"Exhorting, and testifying that this is the true grace of God: stand ye fast therein." The grace in its several stages has just been summarized: the calling, the perfecting, stablishing, strengthening; and the whole letter is occupied in showing that at every advance God puts His servants to the test. But the Apostle knows that the agents of the adversary are busily scattering the tares of doubt and disbelief where God had sown His good seed. The wrestling is not against flesh and blood alone, but against the world-rulers of this darkness, against the spiritual host of wickedness. Hence the form of his exhortation: "Stand fast."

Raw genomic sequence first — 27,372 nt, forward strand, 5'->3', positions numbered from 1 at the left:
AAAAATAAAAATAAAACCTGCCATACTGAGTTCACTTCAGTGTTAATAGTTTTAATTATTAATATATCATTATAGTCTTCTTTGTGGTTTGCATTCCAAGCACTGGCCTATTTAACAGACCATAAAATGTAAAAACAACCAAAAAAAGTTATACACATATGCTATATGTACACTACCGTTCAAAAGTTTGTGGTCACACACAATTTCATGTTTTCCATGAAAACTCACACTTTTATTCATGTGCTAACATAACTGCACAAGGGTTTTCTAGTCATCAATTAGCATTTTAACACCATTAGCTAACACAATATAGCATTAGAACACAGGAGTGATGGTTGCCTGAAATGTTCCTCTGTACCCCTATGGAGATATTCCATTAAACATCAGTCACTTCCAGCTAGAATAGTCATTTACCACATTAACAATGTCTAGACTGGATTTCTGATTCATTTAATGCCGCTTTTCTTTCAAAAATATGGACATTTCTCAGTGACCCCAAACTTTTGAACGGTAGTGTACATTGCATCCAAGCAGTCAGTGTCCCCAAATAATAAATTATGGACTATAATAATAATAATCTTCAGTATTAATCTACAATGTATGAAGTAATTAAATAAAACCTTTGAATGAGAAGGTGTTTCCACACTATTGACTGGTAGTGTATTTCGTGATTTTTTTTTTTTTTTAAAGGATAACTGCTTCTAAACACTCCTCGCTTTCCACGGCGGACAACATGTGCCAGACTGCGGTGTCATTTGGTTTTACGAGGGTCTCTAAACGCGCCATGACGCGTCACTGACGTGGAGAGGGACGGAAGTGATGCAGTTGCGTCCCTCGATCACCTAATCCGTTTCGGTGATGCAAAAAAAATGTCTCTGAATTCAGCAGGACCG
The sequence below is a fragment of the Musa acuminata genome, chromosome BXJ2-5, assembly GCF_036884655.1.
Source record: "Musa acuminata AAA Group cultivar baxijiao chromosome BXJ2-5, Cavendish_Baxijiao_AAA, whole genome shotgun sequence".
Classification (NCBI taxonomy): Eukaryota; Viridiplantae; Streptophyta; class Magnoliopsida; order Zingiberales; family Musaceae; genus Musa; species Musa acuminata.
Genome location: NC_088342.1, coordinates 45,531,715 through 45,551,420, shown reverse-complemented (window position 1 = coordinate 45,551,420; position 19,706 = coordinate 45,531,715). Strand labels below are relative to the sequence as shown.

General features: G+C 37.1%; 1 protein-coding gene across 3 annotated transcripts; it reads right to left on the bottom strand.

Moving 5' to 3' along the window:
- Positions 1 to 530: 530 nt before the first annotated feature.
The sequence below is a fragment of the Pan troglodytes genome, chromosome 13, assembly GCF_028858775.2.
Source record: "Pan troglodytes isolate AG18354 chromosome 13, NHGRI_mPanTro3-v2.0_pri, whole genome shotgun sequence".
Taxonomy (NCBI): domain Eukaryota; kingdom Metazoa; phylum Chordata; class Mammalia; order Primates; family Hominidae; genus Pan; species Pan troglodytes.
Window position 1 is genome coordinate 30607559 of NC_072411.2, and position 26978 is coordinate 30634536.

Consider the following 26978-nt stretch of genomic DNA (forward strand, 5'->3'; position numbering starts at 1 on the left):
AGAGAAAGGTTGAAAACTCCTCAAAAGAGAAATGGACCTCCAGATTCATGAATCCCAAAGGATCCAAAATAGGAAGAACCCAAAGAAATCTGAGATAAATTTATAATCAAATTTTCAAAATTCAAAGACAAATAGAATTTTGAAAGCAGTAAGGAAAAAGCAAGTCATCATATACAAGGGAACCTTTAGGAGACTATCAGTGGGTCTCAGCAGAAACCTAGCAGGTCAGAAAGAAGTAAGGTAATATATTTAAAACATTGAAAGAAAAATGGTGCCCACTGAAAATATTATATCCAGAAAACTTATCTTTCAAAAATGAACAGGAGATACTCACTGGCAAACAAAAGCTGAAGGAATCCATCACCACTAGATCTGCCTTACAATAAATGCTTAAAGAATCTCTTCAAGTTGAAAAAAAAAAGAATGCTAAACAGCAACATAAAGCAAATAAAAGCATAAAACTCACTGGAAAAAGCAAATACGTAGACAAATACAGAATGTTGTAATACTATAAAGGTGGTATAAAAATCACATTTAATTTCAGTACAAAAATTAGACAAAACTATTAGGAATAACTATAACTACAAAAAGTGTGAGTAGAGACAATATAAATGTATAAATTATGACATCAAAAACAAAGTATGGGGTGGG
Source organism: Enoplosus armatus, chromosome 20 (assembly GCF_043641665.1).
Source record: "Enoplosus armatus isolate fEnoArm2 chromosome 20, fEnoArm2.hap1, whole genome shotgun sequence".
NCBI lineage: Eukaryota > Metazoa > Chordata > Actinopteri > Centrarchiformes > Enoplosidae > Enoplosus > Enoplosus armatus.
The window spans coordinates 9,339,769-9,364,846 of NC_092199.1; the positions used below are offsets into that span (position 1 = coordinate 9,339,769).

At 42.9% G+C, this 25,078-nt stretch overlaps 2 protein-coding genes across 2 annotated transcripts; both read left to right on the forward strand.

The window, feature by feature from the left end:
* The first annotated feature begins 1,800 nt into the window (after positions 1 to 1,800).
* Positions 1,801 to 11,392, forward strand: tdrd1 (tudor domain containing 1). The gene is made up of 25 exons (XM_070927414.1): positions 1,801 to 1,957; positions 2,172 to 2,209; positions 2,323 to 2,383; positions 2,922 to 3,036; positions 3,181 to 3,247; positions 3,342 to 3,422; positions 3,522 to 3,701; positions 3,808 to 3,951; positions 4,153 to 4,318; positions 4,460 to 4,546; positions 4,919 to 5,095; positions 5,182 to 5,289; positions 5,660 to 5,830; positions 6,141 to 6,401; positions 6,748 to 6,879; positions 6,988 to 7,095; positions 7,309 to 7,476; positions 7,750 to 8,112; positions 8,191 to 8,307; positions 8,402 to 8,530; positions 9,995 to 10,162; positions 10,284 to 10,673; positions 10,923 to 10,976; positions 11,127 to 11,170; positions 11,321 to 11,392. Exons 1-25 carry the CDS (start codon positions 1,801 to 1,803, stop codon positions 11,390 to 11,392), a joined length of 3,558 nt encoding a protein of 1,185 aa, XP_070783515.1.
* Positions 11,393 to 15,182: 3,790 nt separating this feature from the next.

"She that is in Babylon, elect together with you, saluteth you; and so doth Mark my son. Salute one another with a kiss of love." It is most natural to refer these words to a Church, and not to any individual. Some have interpreted them as an allusion to St. Peter’s wife, whom, as we know from St. Paul, {1 Corinthians 9:5} he sometimes had as a companion in his travels. But there is a degree of inappropriateness in speaking of a single person as elect along with these various Churches of Asia, whereas the Church in Babylon might fitly have such a distinction. It is unnecessary, too, to explain Babylon (as some have done) as intended for Rome. There was no conceivable reason in St. Peter’s day why, when he was writing to lands under Roman dominion, if he meant to speak of the city in Italy, he should not call it by its real name. The Mark here named was most probably the John whose surname was Mark, {Acts 12:12} whose mother was a friend of St. Peter’s from the earliest days of his apostolic labors. He, too, had been a companion of St. Paul for a time, and made another link between the two great Apostles. St. Peter calls him "son" because it is likely that both the mother and her son were won to the new teaching by him, and he employs the term of affection just as St. Paul does of Timothy, his convert. {1 Timothy 1:2; 1 Timothy 1:18 2 Timothy 1:2} The salutation by a kiss is frequently mentioned. It is called "a holy kiss" {Romans 16:16; 1 Corinthians 16:20; 2 Corinthians 13:12; 1 Thessalonians 5:26} in St. Paul’s language. We find from Justin Martyr that it had come to be used in his day as part of the ceremonial preceding the Holy Communion. It was to be a token of perfect love, according to the name which St. Peter here gives it. An evil construction was soon put upon it by the enemies of the faith; and after a long history it fell into disuse, even in the East, where such manner of salutation is more common than in the West. In his final words the Apostle has embodied the benediction of which the kiss was meant to be the symbol.